A Theological and Scripturalist Defense of Gordon H. Clark's Two Person View of the Incarnation
By Charlie J. Ray, M. Div.
Continuing with our study of Dr. Gordon H. Clark's apologetic system, I am attempting to show that Dr. Clark did not suddenly become a Nestorian at the end of his life when he wrote his final book as some advocates of Cornelius Van Til's theology have asserted. Instead I want to show that Clark had developed his theology of the incarnation much earlier in his life and his book, The Incarnation, (Jefferson: Trinity Foundation, 1988), was simply a continuation of the logical implications of many propositions Clark had articulated in his books and lectures throughout his career.
In this post I want to examine what Dr. Clark has to say about Christ the mediator in his series of articles on the Westminster Confession of Faith. Christ the Mediator is chapter VIII in the Confession. And it is telling that Clark emphasizes the prioritizing of the chapters in the Confession once again as a logical system in which all the parts fit together in harmony:
Of course, this feeling that one doctrine or one chapter is the most important is purely psychological, momentary, and relative to a particular purpose. One might as well ask which wheel or tire of an auto is the most important. Presumably it is the tire that is about to run over a tack. Otherwise they are all equally important. This is true of the chapters of the Confession because they fit together as a system and are not haphazard and disjointed. It was previously pointed out that the doctrines of predestination and providence underlie effectual calling and the perseverance of the saints; the covenant bears on New Testament baptism; and of course the fall of man necessitates a Redeemer and Mediator. They all fit together.
Dr. Gordon H. Clark. What Do Presbyterians Believe? The Westminster Confession Yesterday and Today. 1965. (Unicoi: Trinity Foundation, 2001). P. 91.
To put it in Scripturalist terms, the doctrine of the Incarnation cannot be neatly separated from the rest of the system of propositional truths which are deduced from the Bible. (Westminster Confession, 1:6). The doctrine of Scripture, God's eternal self existence as Trinity, predestination, creation, the fall of man, and the doctrine of the atonement all relate to one another. According to Dr. Clark, the Westminster Confession of Faith is the best summary of the system of theology ever written and even so it does not come close to exhausting all the possible propositions which can be deduced from the Bible. "But if it is asked, What do Presbyterians believe, the answer will always be, the Bible and its most excellent summary, the Westminster Confession." ("Preface", 1965. Ibid., p. ix).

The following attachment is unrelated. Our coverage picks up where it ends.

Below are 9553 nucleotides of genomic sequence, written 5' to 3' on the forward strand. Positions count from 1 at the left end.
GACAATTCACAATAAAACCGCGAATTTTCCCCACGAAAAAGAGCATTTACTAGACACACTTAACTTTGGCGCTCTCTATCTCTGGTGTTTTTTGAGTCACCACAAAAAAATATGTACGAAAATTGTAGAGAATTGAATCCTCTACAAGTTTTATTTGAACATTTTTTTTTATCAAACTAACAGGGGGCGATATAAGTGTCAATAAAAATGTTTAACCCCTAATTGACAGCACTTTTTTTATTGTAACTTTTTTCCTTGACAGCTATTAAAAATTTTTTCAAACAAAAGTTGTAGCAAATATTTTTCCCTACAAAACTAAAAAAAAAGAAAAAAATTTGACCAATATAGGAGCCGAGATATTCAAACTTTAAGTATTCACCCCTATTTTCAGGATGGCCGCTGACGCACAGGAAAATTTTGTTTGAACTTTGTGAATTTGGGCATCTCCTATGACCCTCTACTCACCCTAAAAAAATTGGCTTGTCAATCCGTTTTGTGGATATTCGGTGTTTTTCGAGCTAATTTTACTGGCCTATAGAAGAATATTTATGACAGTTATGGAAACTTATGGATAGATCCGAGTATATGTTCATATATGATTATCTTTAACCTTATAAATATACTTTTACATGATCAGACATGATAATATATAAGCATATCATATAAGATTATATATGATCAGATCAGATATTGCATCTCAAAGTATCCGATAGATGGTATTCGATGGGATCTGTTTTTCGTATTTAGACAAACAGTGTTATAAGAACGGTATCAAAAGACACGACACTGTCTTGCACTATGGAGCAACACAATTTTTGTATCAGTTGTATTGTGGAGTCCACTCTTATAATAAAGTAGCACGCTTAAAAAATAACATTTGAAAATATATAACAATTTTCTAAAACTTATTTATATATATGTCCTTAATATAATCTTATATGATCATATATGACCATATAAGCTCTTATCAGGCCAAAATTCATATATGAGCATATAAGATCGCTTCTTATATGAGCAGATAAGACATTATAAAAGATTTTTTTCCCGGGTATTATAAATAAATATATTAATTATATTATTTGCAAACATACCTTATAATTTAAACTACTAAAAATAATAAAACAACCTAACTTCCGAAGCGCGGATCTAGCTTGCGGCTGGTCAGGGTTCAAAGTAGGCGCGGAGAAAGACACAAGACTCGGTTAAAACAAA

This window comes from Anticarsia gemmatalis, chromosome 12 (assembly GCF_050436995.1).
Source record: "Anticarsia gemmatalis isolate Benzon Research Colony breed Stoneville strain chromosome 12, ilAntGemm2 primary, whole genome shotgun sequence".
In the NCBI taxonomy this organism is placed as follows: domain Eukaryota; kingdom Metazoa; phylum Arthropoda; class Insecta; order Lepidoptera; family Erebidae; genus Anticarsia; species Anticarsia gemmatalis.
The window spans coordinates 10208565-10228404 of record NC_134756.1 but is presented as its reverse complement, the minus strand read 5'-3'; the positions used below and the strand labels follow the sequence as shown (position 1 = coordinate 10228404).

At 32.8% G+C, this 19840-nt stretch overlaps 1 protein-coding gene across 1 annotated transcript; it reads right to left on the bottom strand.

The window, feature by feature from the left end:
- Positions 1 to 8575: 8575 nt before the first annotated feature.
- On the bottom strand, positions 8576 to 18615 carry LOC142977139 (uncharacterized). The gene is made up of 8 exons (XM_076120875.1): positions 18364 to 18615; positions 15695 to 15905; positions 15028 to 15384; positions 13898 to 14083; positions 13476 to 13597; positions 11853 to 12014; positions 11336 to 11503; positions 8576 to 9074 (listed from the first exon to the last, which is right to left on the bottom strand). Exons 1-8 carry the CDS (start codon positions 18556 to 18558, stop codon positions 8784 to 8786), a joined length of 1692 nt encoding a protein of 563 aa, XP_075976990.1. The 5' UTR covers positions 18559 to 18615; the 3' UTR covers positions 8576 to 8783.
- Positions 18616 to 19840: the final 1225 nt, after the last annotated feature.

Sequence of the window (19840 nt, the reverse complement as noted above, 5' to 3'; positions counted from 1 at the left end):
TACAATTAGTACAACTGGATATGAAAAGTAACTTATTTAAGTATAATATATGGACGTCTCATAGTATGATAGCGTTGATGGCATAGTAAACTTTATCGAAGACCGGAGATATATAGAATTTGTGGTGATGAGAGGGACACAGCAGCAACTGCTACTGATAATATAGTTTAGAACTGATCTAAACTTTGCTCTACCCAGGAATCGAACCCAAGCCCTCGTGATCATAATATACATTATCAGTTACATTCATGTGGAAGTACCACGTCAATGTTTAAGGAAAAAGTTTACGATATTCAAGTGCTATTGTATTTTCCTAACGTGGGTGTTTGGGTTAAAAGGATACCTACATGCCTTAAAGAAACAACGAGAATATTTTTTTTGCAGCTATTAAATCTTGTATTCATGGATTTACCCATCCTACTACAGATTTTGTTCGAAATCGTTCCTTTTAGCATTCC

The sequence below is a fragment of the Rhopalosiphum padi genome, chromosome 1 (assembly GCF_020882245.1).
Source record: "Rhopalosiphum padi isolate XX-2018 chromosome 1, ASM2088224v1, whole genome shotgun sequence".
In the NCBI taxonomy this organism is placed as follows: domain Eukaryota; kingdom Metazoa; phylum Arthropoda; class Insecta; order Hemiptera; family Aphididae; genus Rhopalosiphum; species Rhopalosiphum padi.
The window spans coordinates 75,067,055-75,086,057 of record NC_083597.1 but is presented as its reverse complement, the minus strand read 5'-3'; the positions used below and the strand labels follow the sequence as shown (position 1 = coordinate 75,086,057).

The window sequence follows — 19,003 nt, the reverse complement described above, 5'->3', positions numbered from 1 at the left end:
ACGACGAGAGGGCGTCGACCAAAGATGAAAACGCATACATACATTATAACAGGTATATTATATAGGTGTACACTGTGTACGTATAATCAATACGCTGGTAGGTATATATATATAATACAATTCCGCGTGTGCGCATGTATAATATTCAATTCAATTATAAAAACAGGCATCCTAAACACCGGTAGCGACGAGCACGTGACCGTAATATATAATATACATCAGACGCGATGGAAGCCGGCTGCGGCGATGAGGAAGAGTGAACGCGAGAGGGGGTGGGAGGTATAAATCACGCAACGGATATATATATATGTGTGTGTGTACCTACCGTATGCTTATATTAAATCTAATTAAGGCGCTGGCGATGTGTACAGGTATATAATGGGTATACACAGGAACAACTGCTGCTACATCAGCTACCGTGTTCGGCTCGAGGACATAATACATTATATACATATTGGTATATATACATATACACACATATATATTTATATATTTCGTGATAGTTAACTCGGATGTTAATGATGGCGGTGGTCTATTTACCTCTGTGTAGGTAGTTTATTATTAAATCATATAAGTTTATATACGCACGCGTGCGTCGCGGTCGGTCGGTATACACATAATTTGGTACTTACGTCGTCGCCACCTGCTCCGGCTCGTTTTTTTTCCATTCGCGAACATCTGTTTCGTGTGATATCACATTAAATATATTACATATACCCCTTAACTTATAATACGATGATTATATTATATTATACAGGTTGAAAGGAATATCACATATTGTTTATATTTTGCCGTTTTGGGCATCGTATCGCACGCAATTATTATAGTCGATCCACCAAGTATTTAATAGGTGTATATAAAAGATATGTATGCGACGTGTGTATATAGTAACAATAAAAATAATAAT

Dr. Clark's book on the Westminster Confession originally appeared as a series of articles in the Southern Presbyterian Journal from 1954-1955. Some chapters were added later in 1956. But the book as it stands now was published in 1965 and then reprinted in 2001. But Clark was already pointing out in the 1940s and 1950s that Jesus Christ in His human nature had a genuine human soul and was limited in every way just as we are. Since God is a spiritual being, obviously to identify with humanity and to redeem the elect from their sins the mediator had to become incarnate in human form. God cannot suffer human pain because He is a spirit. (John 4:24).
The main idea is not too difficult to understand. In order to serve as a mediator, the Son of God had to become a man. This is most evident with respect to the crucifixion. Obviously if the mediator was to die on the cross, or die in any way, it was necessary to have a body. A pure Spirit could not be executed. . . . What we call the incarnation involves more than God's taking a body. What the Second Person of the Trinity took to himself was a "man's nature, with all the essential properties and common infirmities thereof." That is, Jesus had a human mind that he could advance in wisdom, as well as stature, and in favor with God and men (Luke 2:52). (Ibid., pp. 94-95).